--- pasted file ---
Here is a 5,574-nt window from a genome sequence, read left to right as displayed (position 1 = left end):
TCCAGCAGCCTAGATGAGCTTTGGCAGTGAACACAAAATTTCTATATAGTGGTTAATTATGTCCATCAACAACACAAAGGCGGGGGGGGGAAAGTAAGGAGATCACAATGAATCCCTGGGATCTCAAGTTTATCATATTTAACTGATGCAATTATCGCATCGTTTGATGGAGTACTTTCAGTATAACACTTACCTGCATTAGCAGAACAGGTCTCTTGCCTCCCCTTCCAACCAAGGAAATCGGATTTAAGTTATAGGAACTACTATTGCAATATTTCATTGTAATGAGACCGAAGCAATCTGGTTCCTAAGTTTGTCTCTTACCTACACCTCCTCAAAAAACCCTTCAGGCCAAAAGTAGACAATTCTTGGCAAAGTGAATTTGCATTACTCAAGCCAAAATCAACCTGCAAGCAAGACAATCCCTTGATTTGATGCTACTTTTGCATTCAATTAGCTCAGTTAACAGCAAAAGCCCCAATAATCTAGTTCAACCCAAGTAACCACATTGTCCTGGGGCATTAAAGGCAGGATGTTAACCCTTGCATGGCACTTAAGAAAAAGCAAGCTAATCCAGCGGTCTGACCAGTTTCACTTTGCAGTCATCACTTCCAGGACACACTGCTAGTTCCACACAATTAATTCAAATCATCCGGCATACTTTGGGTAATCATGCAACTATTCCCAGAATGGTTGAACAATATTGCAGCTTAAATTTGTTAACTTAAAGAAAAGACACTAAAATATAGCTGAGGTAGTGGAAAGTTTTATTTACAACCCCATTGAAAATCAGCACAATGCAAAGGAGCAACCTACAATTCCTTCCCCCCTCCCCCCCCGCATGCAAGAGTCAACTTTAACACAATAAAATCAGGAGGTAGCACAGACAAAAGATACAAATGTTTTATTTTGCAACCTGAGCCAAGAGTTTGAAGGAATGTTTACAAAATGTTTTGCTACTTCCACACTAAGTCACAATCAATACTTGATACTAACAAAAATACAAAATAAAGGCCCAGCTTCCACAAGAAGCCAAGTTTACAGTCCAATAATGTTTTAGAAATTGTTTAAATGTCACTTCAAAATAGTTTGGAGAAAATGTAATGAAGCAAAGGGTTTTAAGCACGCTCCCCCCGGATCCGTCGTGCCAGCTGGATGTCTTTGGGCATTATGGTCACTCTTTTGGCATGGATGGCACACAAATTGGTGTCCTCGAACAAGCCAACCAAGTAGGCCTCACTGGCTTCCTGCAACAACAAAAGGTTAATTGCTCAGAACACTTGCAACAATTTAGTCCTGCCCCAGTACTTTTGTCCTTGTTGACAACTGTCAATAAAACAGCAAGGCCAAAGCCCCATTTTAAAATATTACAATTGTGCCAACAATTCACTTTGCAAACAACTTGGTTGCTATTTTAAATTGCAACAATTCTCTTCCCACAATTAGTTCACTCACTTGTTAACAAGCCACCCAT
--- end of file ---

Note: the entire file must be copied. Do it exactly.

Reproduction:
Here is a 5,574-nt window from a genome sequence, read left to right as displayed (position 1 = left end):
TCCAGCAGCCTAGATGAGCTTTGGCAGTGAACACAAAATTTCTATATAGTGGTTAATTATGTCCATCAACAACACAAAGGCGGGGGGGGGAAAGTAAGGAGATCACAATGAATCCCTGGGATCTCAAGTTTATCATATTTAACTGATGCAATTATCGCATCGTTTGATGGAGTACTTTCAGTATAACACTTACCTGCATTAGCAGAACAGGTCTCTTGCCTCCCCTTCCAACCAAGGAAATCGGATTTAAGTTATAGGAACTACTATTGCAATATTTCATTGTAATGAGACCGAAGCAATCTGGTTCCTAAGTTTGTCTCTTACCTACACCTCCTCAAAAAACCCTTCAGGCCAAAAGTAGACAATTCTTGGCAAAGTGAATTTGCATTACTCAAGCCAAAATCAACCTGCAAGCAAGACAATCCCTTGATTTGATGCTACTTTTGCATTCAATTAGCTCAGTTAACAGCAAAAGCCCCAATAATCTAGTTCAACCCAAGTAACCACATTGTCCTGGGGCATTAAAGGCAGGATGTTAACCCTTGCATGGCACTTAAGAAAAAGCAAGCTAATCCAGCGGTCTGACCAGTTTCACTTTGCAGTCATCACTTCCAGGACACACTGCTAGTTCCACACAATTAATTCAAATCATCCGGCATACTTTGGGTAATCATGCAACTATTCCCAGAATGGTTGAACAATATTGCAGCTTAAATTTGTTAACTTAAAGAAAAGACACTAAAATATAGCTGAGGTAGTGGAAAGTTTTATTTACAACCCCATTGAAAATCAGCACAATGCAAAGGAGCAACCTACAATTCCTTCCCCCCTCCCCCCCCGCATGCAAGAGTCAACTTTAACACAATAAAATCAGGAGGTAGCACAGACAAAAGATACAAATGTTTTATTTTGCAACCTGAGCCAAGAGTTTGAAGGAATGTTTACAAAATGTTTTGCTACTTCCACACTAAGTCACAATCAATACTTGATACTAACAAAAATACAAAATAAAGGCCCAGCTTCCACAAGAAGCCAAGTTTACAGTCCAATAATGTTTTAGAAATTGTTTAAATGTCACTTCAAAATAGTTTGGAGAAAATGTAATGAAGCAAAGGGTTTTAAGCACGCTCCCCCCGGATCCGTCGTGCCAGCTGGATGTCTTTGGGCATTATGGTCACTCTTTTGGCATGGATGGCACACAAATTGGTGTCCTCGAACAAGCCAACCAAGTAGGCCTCACTGGCTTCCTGCAACAACAAAAGGTTAATTGCTCAGAACACTTGCAACAATTTAGTCCTGCCCCAGTACTTTTGTCCTTGTTGACAACTGTCAATAAAACAGCAAGGCCAAAGCCCCATTTTAAAATATTACAATTGTGCCAACAATTCACTTTGCAAACAACTTGGTTGCTATTTTAAATTGCAACAATTCTCTTCCCACAATTAGTTCACTCACTTGTTAACAAGCCACCCAT